This may sound like a bleak prospect for the future of humanity, a world where people prefer to socialise with machines than with other people. When you think about it, it has already started. How many people play video games or fiddle with their smartphone instead of talking to people?

    That leads me to the future of education. Or rather how urgent it is becoming to reform education. The current Western education system has its roots in 18th-century Prussia, where schoolboys where taught discipline and made to sit on test and reproduce what they had learned in order to make good little soldiers. The United Kingdom copied the system, which eventually spread to all the Western world and beyond. The purpose is now to make law-abiding and docile workers who listen to authority, be it from their company's top managers or to politicians (although the latter is undergoing a collapse as the business world is overtaking the political world).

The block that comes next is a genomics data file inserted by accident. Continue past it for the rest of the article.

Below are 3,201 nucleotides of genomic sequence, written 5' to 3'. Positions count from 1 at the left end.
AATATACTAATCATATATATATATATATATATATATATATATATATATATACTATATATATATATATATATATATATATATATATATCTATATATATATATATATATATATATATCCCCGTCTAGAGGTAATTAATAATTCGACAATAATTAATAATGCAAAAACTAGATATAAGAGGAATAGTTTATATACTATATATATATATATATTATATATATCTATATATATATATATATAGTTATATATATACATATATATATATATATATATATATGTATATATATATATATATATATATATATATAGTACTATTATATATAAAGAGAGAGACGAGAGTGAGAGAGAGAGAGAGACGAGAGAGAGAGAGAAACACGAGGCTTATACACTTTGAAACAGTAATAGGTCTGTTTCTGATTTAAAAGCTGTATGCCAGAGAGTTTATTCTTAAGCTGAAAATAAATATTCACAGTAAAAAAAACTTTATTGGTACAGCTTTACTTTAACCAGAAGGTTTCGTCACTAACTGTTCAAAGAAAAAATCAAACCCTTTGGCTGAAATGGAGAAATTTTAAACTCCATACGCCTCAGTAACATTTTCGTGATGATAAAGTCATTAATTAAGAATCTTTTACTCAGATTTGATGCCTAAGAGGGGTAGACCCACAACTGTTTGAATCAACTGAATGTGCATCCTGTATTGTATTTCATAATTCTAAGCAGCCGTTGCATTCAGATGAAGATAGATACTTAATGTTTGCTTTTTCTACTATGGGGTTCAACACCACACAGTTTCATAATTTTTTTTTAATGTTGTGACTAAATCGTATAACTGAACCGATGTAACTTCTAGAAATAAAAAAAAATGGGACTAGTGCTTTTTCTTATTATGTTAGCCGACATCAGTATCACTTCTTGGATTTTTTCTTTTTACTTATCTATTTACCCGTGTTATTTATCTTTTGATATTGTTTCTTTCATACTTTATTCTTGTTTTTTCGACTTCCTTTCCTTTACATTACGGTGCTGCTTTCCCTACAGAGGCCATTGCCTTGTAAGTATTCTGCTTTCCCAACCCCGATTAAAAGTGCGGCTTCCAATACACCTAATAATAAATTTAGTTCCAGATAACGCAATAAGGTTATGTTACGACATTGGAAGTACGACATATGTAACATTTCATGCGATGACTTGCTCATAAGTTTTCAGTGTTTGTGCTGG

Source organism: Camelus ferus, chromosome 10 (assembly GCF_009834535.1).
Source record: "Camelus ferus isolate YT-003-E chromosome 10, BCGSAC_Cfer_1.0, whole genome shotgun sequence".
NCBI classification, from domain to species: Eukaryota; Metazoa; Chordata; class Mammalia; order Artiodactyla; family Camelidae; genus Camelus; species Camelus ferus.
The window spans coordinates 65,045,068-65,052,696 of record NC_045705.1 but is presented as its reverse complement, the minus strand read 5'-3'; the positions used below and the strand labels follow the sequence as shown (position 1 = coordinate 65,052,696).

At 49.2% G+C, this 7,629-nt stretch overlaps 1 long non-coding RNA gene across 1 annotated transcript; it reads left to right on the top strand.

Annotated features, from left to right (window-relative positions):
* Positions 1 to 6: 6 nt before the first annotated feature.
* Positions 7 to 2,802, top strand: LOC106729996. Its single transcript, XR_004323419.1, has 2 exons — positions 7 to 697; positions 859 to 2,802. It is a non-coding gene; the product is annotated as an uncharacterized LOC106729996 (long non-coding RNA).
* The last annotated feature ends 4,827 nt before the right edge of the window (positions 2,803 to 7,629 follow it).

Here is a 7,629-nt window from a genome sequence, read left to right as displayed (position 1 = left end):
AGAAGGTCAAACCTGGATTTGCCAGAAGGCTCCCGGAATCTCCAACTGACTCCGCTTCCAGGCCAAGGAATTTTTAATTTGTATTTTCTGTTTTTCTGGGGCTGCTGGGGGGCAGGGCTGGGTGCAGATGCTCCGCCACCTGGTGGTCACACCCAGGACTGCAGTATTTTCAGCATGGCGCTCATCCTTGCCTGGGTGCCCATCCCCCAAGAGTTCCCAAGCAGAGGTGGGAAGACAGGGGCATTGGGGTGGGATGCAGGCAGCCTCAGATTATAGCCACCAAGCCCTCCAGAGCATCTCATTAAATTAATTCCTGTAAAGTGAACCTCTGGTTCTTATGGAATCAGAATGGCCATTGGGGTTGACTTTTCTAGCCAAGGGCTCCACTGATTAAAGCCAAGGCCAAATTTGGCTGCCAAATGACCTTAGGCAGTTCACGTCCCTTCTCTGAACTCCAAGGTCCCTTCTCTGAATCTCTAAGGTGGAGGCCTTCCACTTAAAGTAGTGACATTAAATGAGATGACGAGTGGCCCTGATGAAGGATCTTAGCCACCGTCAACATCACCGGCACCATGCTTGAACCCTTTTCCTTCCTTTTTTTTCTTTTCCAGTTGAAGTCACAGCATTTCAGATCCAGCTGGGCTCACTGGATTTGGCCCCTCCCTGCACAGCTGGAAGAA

But we don't need to create hard-working and efficient employees or civil servants. All these jobs will be performed better, more cheaply and with less complaint by robots and AI. Big companies can't wait to lay out their human workers for that reason. In fact, most of us also can't wait to ditch annoying, inefficient or expensive human lawyers, doctors or contractors if given the chance to get better results at lower costs and less worries. We already prefer to shop on Amazon because it saves us time, money and the trouble of dealing with inefficient shopkeepers. There is no reason that we won't do the same for any other activity. That's why most jobs will disappear. Even if some people want to continue working, they just won't have enough customers any more.

    That's why the modern education system should focus more on human skills, self-development, and how to lead happy lives, rather than trying to make us compete with machines. We should re-humanise education. Stop the old-fashioned Prussian system and teach humans how to be happy and live together. The irony is that we may need robots more intelligent than us to teach us all that.